Professor Warns Moviegoers to Be Wary of "Left Behind" Theology
Go ahead and enjoy the Nicolas Cage movie remake of “Left Behind,” but don’t believe Jesus is going to snatch Christians away so they miss the Tribulation, says theologian William Craig.
Scheduled for an October 3 release in theaters nationwide, “Left Behind” tells the story of those stranded on Earth after millions of Christians suddenly vanish and the world is plunged into chaos.
The film is based on the bestselling series of 16 novels by Tim LaHaye and Jerry B. Jenkins, which were adapted into three action thriller films starring Kirk Cameron, Left Behind (2000), Left Behind II: Tribulation Force (2002), and Left Behind: World at War (2005) – as well as a computer game, Left Behind: Eternal Forces (2006).
Built around biblical prophecies in Revelation, Daniel, Isaiah and Ezekiel, the books tell the story of what happens after true believers in Christ have been "raptured," taken instantly to Heaven, leaving non-believers behind in chaos and conflict.
However, "This doctrine is not really found in the book of Revelation," says Craig, a research professor of philosophy at Talbot School of Theology and professor of philosophy at Houston Baptist University. “If you read the book of Revelation, you won't find any mention of the rapture there.”
Instead, says Craig, “the idea of the rapture comes from a misinterpretation of 1 and 2 Thessalonians where Paul is describing the coming of the Lord and resurrection of the dead, which will occur at His coming," reports Morgan Lee at the Christian Post.
"If you compare what Paul says there to what Jesus says about the End Times, Paul uses the same vocabulary, the same phraseology,” Craig told Lee. “I think it's very plausible that Paul is talking about the same event that Jesus predicted, namely the visible coming of the Son of Man at the end of human history to usher in his kingdom. But proponents of the rapture view say that Paul is not at all talking about the second coming of the Christ there. What he's really talking about is this invisible preliminary secret return of Christ to snatch believers out of the world before the great tribulation occurs. I think there's no textual warrant for that at all."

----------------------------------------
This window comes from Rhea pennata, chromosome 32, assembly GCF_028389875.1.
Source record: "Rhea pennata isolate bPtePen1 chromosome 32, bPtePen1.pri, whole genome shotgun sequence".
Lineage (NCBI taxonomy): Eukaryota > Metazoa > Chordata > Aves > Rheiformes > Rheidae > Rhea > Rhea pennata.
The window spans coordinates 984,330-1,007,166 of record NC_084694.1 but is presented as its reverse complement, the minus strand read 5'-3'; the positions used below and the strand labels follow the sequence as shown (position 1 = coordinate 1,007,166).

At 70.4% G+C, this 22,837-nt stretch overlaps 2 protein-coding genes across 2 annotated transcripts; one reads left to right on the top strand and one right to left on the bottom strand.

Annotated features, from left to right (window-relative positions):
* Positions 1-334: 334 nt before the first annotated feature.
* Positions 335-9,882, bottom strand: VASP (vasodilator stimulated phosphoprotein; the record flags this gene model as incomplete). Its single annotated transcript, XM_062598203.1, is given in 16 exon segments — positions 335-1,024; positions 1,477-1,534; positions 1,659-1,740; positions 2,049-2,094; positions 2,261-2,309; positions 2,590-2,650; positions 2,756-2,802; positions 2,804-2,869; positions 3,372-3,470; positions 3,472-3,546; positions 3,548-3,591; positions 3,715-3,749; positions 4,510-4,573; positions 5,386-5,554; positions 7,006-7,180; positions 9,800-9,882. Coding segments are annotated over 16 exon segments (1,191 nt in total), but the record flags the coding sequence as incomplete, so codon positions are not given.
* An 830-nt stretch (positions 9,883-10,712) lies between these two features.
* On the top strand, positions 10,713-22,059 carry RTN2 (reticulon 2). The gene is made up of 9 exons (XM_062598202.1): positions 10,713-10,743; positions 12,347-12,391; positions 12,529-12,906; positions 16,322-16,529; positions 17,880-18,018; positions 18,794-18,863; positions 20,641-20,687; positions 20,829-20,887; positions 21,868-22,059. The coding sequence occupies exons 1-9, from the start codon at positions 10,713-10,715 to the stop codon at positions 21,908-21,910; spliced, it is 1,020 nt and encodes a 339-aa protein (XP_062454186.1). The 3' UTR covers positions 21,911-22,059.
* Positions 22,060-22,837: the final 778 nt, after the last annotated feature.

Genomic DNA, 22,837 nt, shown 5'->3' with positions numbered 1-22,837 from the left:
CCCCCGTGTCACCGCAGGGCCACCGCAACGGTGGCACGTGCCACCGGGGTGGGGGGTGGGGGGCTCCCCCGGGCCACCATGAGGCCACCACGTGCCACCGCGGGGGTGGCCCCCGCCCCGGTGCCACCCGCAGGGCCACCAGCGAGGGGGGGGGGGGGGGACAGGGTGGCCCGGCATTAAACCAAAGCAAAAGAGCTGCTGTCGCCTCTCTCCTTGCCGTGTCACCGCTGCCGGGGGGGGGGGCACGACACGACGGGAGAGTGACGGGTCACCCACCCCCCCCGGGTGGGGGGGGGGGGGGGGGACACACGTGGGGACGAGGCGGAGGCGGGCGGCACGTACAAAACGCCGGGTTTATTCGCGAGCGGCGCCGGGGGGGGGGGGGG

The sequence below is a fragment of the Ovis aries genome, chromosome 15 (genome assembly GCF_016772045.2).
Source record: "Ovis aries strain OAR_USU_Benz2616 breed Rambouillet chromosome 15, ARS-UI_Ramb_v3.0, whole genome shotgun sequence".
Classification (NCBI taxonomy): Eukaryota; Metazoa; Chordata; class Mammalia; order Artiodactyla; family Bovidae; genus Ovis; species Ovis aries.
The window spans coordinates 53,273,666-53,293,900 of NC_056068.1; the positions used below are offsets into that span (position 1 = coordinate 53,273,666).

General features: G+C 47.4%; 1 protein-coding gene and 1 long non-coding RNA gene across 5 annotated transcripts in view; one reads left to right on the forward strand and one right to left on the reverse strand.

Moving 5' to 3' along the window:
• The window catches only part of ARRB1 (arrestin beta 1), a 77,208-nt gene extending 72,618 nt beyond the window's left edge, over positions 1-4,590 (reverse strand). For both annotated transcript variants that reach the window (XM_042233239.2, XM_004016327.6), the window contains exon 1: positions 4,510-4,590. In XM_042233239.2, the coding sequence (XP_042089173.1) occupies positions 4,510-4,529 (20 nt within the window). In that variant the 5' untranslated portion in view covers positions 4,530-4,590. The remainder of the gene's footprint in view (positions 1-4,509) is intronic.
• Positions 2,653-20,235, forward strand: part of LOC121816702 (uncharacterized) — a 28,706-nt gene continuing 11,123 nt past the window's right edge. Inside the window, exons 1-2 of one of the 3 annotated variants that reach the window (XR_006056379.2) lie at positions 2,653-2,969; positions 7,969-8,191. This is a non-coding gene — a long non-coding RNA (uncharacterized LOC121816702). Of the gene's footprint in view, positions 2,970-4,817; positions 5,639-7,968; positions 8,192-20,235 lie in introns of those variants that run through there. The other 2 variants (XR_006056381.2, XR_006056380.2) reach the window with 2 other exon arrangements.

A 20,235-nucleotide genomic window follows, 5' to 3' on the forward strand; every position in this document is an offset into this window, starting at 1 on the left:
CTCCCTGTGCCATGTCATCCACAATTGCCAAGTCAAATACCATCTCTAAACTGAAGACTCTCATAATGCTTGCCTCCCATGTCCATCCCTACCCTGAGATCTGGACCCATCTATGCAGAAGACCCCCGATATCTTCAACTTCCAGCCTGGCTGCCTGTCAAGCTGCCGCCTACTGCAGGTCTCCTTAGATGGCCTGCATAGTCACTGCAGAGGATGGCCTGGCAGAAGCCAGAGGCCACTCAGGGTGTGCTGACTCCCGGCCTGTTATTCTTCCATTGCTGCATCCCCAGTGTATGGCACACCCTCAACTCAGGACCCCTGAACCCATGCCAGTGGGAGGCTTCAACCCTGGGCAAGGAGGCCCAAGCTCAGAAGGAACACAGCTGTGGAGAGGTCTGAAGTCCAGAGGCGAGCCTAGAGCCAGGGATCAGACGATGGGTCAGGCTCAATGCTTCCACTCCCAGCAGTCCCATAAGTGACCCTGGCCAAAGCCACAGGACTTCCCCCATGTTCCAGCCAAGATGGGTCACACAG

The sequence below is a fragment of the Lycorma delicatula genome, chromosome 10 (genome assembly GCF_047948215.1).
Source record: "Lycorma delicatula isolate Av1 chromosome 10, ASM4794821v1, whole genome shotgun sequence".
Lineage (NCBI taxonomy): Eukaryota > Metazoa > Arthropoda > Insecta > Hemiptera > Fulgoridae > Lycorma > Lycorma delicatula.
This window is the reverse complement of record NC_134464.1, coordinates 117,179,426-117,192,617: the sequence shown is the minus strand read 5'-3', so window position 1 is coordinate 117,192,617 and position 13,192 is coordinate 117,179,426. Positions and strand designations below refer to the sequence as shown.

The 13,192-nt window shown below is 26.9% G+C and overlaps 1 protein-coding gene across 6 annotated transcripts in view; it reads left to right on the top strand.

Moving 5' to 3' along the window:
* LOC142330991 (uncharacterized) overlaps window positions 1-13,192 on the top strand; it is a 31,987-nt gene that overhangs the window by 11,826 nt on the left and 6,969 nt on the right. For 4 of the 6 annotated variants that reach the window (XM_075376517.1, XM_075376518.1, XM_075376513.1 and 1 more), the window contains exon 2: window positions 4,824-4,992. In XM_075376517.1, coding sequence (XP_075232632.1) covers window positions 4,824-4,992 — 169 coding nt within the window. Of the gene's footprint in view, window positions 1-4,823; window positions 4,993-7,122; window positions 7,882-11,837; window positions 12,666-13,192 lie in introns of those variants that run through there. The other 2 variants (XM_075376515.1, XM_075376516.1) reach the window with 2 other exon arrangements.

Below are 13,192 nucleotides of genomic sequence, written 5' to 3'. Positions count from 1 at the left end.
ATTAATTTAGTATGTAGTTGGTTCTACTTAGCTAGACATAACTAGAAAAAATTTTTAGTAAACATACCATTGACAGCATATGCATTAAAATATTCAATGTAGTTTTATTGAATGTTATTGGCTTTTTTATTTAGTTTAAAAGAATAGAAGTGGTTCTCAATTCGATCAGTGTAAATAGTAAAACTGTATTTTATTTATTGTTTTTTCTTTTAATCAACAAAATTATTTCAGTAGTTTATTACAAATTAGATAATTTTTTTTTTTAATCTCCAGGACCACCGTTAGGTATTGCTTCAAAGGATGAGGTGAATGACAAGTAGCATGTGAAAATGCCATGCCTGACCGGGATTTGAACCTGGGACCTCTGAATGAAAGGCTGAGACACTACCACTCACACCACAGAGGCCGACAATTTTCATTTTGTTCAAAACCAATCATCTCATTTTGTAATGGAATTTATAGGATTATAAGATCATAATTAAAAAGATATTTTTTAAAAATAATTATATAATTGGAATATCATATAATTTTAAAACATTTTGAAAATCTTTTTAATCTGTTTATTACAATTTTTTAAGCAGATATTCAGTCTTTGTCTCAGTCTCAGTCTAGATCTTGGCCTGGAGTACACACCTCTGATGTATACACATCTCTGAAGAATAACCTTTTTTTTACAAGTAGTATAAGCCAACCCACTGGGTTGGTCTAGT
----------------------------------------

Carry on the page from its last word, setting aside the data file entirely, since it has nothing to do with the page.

Not everybody’s thrilled with Craig’s warnings. “In our opinion, there's going to be a lot of theologians in hell,” comments the website Sanctified Church Revolution. “We think Satan is using William Craig … He allegedly argues that the creators of the movie are in error, because the book of Revelations says nothing about the rapture, but it does in Thessalonians. However, regardless of wherever the Bible speaks about the rapture, the main thing is, we've got to be ready when Jesus Christ comes back.”
According to Craig, the rapture theory became popular through the Scofield Reference Bible, published in the early 20th century, which explained John Darby's mid-18th century's rapture teaching. As a result, a number of Christian institutions, including Dallas Theological Seminary, began teaching about the rapture – spreading it to churches.
It’s a dangerous theology, taught bestselling author and Holocaust survivor Corrie Ten Boom, whose personal story was told in the movie “The Hiding Place.” Before her death, she said those who teach a pre-Tribulation rapture are among the false teachers Jesus in Matthew 24:4-5 warned the church to avoid.
"A good many Bible-believing Christians absorbed this view as their mother's milk as it were and have never thought to question its Biblical credentials," Craig told the Post.
However, don’t let it keep you from enjoying good Bible-based entertainment, says the professor. Craig told the Post that if Christians watch the upcoming "Left Behind" movie or read the series, they should resist accepting the theology.
"It could be maybe good fiction,” Craig told the Post. “It would be, say, like reading science fiction or fantasy novels like The Lord of the Rings. Just so long as you're not deceived into thinking that represents biblical eschatology."
Publication date: July 31, 2014